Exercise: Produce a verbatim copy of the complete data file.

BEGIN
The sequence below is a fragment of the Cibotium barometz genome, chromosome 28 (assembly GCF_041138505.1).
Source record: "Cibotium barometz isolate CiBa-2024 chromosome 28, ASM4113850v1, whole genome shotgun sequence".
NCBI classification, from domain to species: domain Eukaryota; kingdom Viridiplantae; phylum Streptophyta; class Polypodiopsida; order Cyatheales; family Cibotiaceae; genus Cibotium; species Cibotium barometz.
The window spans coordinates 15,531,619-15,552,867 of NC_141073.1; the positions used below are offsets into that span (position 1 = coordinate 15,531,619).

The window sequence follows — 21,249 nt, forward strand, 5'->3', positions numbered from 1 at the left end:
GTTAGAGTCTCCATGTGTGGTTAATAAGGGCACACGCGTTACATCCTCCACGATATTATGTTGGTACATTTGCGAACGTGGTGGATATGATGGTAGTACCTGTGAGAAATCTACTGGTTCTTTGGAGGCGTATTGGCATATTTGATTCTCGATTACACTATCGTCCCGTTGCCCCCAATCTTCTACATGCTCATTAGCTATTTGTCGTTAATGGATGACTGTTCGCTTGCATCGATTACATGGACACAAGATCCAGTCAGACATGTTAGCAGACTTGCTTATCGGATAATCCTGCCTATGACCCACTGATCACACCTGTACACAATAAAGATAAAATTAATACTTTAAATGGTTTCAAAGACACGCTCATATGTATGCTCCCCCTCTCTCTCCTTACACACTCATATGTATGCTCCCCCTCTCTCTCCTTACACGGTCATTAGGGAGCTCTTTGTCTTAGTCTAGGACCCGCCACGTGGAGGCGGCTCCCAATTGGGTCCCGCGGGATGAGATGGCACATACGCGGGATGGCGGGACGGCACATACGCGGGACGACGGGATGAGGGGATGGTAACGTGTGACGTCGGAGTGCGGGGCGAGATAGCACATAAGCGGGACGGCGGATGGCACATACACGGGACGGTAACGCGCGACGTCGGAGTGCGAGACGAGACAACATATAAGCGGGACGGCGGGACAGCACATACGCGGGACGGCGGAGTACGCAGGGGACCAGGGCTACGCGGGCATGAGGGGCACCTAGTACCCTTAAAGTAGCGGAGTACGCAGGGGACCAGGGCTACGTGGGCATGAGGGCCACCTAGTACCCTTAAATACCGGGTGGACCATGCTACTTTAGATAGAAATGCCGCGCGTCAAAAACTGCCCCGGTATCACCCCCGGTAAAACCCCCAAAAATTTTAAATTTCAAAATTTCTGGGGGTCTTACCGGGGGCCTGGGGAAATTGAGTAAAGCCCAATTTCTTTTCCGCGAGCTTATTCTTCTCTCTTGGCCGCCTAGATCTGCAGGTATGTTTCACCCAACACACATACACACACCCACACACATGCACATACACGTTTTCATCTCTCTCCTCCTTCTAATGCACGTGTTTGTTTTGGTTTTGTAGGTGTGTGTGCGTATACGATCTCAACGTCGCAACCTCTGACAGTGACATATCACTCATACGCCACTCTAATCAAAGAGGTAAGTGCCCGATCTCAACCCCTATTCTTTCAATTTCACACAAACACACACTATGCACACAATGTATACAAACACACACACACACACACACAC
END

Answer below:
The sequence below is a fragment of the Cibotium barometz genome, chromosome 28 (assembly GCF_041138505.1).
Source record: "Cibotium barometz isolate CiBa-2024 chromosome 28, ASM4113850v1, whole genome shotgun sequence".
NCBI classification, from domain to species: domain Eukaryota; kingdom Viridiplantae; phylum Streptophyta; class Polypodiopsida; order Cyatheales; family Cibotiaceae; genus Cibotium; species Cibotium barometz.
The window spans coordinates 15,531,619-15,552,867 of NC_141073.1; the positions used below are offsets into that span (position 1 = coordinate 15,531,619).

The window sequence follows — 21,249 nt, forward strand, 5'->3', positions numbered from 1 at the left end:
GTTAGAGTCTCCATGTGTGGTTAATAAGGGCACACGCGTTACATCCTCCACGATATTATGTTGGTACATTTGCGAACGTGGTGGATATGATGGTAGTACCTGTGAGAAATCTACTGGTTCTTTGGAGGCGTATTGGCATATTTGATTCTCGATTACACTATCGTCCCGTTGCCCCCAATCTTCTACATGCTCATTAGCTATTTGTCGTTAATGGATGACTGTTCGCTTGCATCGATTACATGGACACAAGATCCAGTCAGACATGTTAGCAGACTTGCTTATCGGATAATCCTGCCTATGACCCACTGATCACACCTGTACACAATAAAGATAAAATTAATACTTTAAATGGTTTCAAAGACACGCTCATATGTATGCTCCCCCTCTCTCTCCTTACACACTCATATGTATGCTCCCCCTCTCTCTCCTTACACGGTCATTAGGGAGCTCTTTGTCTTAGTCTAGGACCCGCCACGTGGAGGCGGCTCCCAATTGGGTCCCGCGGGATGAGATGGCACATACGCGGGATGGCGGGACGGCACATACGCGGGACGACGGGATGAGGGGATGGTAACGTGTGACGTCGGAGTGCGGGGCGAGATAGCACATAAGCGGGACGGCGGATGGCACATACACGGGACGGTAACGCGCGACGTCGGAGTGCGAGACGAGACAACATATAAGCGGGACGGCGGGACAGCACATACGCGGGACGGCGGAGTACGCAGGGGACCAGGGCTACGCGGGCATGAGGGGCACCTAGTACCCTTAAAGTAGCGGAGTACGCAGGGGACCAGGGCTACGTGGGCATGAGGGCCACCTAGTACCCTTAAATACCGGGTGGACCATGCTACTTTAGATAGAAATGCCGCGCGTCAAAAACTGCCCCGGTATCACCCCCGGTAAAACCCCCAAAAATTTTAAATTTCAAAATTTCTGGGGGTCTTACCGGGGGCCTGGGGAAATTGAGTAAAGCCCAATTTCTTTTCCGCGAGCTTATTCTTCTCTCTTGGCCGCCTAGATCTGCAGGTATGTTTCACCCAACACACATACACACACCCACACACATGCACATACACGTTTTCATCTCTCTCCTCCTTCTAATGCACGTGTTTGTTTTGGTTTTGTAGGTGTGTGTGCGTATACGATCTCAACGTCGCAACCTCTGACAGTGACATATCACTCATACGCCACTCTAATCAAAGAGGTAAGTGCCCGATCTCAACCCCTATTCTTTCAATTTCACACAAACACACACTATGCACACAATGTATACAAACACACACACACACACACACAC